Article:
DAY NINE - Sunday, June 27


My last morning dawns clear and bright.

I drive into Little America for the last time on this trip and see one of those casually beautiful sunrises that happen here every day.

I leave both windows down the whole way so I can hear the birds singing. Is there any sound more beautiful than that of a meadowlark?

Lamar is empty and lovely, green and wild, lush and rugged. Just how I want to remember it.

I drive to the Footbridge, thinking that if I find Chloe and Becky I will join them on DP Hill. But I donít see their van. I get out to look at this beautiful spot and to burn the image into my memory. Oh, how I will miss it!

Then I drive back to Exclosure and park there. As I haul out my scope Chloe pulls in ahead. We hike up the hill and she tells me what Druid activity I missed last night. Apparently yesterday was 253ís day to be alpha. He led the main pack up the Specimen Ridge trail, presumably on a hunt. This left 286F and 255F with 302 and Ellis in the rendesvous. Then, as the light was dimming, those four wolves headed up the same trail out of the valley. Hmmm. This means it is somewhat unlikely that I will see wolves today.

I donít mind missing them as long as they hunt successfully and bring back food for the pups. By our calculations, the Druids have not eaten properly for several days. We scope the surrounding area to see what else is around. The cool weather continues to be a boon to animal watchers. There is a black bear to the west of the r-v and a grizzly roaming the high sage in the fan. Then we see another black bear well to the right of the grizzly, moving in and out of the trees.

I notice some bison moving toward a bare spot in the r-v and then I see a wolf! Itís the lame grey, bedded there, too injured to follow the pack. I wonder what sheís had to eat lately? She stands and resignedly removes herself from the bisonís path. She moves haltingly back toward the foothills. We see her lick her leg several times and Chloe wonders if this might suggest that her wound is infected?

The poor animal flops down and beds again. I canít help but wonder if I will see her on my next visit. I hope that she has a measure of the same luck or fortitude that enabled Limpy to withstand his injury.

I am pleased to report the sight of four elk cows in the flats, something Iíve not seen any other day of this trip. Do they somehow know the wolves are elsewhere? Then we see a coyote trotting along the bank above the river. Hmmm, maybe he senses the valley is temporarily safe for him, too? Also near the riverbank is a family of antelope and one feisty fawn. It seems to me that I have seen an unusual number of antelope on this trip, and especially fawns. I remember hearing not long ago that their numbers were declining. It sure doesnít seem so this year. Chloe wonders if the lower coyote numbers (due to the wolves) could be a factor? She says coyotes are the number one predator of antelope fawns.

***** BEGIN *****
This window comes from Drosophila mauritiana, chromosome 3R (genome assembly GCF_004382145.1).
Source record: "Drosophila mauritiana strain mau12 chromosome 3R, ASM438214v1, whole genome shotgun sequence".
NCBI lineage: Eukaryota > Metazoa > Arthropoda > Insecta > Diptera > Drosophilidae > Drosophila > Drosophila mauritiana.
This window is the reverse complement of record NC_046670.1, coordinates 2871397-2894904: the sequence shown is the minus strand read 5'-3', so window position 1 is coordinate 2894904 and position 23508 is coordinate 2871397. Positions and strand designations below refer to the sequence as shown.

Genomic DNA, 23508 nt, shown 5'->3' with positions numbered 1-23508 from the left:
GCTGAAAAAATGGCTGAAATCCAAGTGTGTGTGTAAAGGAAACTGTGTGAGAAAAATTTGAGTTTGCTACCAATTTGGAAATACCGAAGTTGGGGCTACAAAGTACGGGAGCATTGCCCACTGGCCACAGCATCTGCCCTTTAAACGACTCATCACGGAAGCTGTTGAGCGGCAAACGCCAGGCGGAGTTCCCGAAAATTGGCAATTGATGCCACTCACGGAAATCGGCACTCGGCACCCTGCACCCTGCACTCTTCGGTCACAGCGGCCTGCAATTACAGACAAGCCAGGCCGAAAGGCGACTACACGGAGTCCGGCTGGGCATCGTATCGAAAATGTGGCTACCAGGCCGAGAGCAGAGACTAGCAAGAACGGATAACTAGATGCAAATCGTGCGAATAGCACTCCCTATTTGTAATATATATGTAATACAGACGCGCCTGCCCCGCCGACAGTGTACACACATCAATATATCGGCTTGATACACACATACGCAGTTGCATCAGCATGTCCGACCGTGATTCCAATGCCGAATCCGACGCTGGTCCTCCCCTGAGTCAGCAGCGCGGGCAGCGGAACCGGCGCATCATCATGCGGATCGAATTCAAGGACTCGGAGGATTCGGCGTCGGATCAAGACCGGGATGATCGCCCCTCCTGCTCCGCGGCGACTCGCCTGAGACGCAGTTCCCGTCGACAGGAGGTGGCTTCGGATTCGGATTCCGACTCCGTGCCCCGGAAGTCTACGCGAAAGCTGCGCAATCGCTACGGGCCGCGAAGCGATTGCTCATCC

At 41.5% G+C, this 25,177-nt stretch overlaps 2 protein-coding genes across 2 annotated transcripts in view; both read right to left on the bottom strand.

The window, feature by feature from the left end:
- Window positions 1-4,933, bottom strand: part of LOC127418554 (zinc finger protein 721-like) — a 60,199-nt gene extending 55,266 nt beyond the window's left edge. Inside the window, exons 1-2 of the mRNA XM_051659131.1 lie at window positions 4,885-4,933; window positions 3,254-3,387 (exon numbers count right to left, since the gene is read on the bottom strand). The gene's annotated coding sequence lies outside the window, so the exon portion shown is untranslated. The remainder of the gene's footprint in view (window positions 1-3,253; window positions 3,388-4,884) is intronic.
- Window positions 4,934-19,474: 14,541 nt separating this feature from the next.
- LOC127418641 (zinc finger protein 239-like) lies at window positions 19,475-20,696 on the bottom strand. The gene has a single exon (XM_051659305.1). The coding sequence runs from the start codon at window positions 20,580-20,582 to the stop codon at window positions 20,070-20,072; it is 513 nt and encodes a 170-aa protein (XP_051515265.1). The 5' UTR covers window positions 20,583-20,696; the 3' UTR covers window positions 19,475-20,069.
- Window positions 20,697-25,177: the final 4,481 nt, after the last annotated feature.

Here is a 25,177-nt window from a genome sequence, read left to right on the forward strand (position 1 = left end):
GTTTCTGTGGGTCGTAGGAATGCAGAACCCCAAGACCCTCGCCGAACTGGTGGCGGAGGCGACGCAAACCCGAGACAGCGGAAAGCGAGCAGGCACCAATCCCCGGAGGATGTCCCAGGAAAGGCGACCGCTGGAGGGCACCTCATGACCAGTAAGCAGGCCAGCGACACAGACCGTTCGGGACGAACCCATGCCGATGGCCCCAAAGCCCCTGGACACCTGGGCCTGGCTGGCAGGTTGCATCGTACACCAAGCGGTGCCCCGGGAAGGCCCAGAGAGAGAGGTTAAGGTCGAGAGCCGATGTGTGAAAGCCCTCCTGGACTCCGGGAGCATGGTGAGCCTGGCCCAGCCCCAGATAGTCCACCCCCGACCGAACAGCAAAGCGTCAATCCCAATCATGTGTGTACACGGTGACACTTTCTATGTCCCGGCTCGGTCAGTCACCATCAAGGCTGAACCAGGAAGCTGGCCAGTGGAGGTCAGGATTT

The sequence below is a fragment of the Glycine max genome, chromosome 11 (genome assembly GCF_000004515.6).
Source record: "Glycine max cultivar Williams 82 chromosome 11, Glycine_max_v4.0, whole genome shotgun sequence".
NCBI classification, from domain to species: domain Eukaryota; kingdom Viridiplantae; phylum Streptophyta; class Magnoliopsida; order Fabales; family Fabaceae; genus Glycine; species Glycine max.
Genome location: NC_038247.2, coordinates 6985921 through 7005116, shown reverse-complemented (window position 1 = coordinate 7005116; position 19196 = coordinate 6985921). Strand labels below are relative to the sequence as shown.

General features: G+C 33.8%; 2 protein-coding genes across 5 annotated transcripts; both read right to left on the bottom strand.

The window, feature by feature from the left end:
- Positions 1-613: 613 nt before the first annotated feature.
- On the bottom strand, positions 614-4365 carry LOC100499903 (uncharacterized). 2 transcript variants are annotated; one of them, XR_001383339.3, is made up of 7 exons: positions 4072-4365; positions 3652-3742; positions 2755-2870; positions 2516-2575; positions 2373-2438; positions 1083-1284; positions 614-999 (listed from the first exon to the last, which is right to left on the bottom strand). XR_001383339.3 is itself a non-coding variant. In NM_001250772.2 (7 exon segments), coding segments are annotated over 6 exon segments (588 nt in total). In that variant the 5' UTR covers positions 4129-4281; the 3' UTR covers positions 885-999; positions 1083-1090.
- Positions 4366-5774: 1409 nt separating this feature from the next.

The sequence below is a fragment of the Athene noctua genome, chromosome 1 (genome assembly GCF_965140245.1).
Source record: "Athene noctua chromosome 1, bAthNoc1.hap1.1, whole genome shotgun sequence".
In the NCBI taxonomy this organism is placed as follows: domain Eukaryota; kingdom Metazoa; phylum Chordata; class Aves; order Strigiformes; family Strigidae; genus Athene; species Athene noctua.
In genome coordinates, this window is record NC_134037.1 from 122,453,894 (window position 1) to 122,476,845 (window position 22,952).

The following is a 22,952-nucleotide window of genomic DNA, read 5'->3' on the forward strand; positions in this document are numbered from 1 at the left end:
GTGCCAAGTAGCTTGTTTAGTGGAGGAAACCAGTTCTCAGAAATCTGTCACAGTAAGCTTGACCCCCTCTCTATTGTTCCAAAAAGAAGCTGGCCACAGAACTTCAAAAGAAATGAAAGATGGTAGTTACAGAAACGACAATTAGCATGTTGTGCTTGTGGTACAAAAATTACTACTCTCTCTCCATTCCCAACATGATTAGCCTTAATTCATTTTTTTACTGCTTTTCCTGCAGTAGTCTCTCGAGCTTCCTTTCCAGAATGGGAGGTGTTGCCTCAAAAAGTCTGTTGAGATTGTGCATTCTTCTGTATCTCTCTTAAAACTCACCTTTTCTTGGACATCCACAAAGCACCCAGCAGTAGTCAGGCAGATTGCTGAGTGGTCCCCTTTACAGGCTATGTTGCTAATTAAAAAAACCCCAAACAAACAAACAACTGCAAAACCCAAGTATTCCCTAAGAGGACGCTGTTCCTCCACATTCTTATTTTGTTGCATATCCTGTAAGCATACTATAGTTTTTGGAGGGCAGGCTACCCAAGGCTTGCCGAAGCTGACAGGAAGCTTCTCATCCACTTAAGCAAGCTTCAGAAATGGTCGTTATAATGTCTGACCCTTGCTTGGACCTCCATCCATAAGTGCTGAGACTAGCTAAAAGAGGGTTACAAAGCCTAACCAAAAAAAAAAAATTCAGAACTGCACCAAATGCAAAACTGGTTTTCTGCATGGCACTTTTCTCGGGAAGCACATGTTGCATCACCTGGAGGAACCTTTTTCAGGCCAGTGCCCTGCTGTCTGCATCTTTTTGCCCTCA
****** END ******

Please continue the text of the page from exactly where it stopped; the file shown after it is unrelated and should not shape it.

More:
We train our scopes on the high meadows of Amethyst Mountain and find an unusual pairing of ungulates: several bighorn sheep and two white tailed deer. I have never seen a white-tailed deer in Yellowstone, only mulies, and I didnít think theyíd be up so high.

Itís a beautiful morning, sunny and cool and I feast my eyes on this long green valley, every inch of it a visual paradise.

And now, sadly, itís time to leave. As I pack up my scope, Chloeís radio crackles with a report that the Druids are heading back this way. Well, if I have to leave, Iím glad itís on this hopeful note.

I hug my friends goodbye and say ďsee you in New Yorkď!

I drive slowly out of the valley, saying farewell to all my favorite spots. So long beautiful Lamar River, so long Blacktail plateau, so long Hellroaring. I smile to see even more elk in Mammoth, and I look up at Allisonís Hill and see the bright blue sky above it. So long, Allison!

I drive out through the Arch and start to cry again. Not from sadness, really, just because I love the place and I must leave it behind. So long 42, So long 21. Good luck Druids!

My last official animal sighting is a little vole that dashes across the highway at the Corwin Springs sign.

Another wonderful trip has come to an end. Thank you, Yellowstone, for sharing your wonders with me yet again. Thank you, Loons, for making it so memorable. Time to start planning for my next visit!

Today I saw: antelope (including a fawn), 2 black bears, a grizzly bear, bison (including calves) a coyote, 2 white-tailed deer, elk, a vole, bighorn sheep, ground squirrels, 1 Druid wolf (the lame grey female) and 3 Loons

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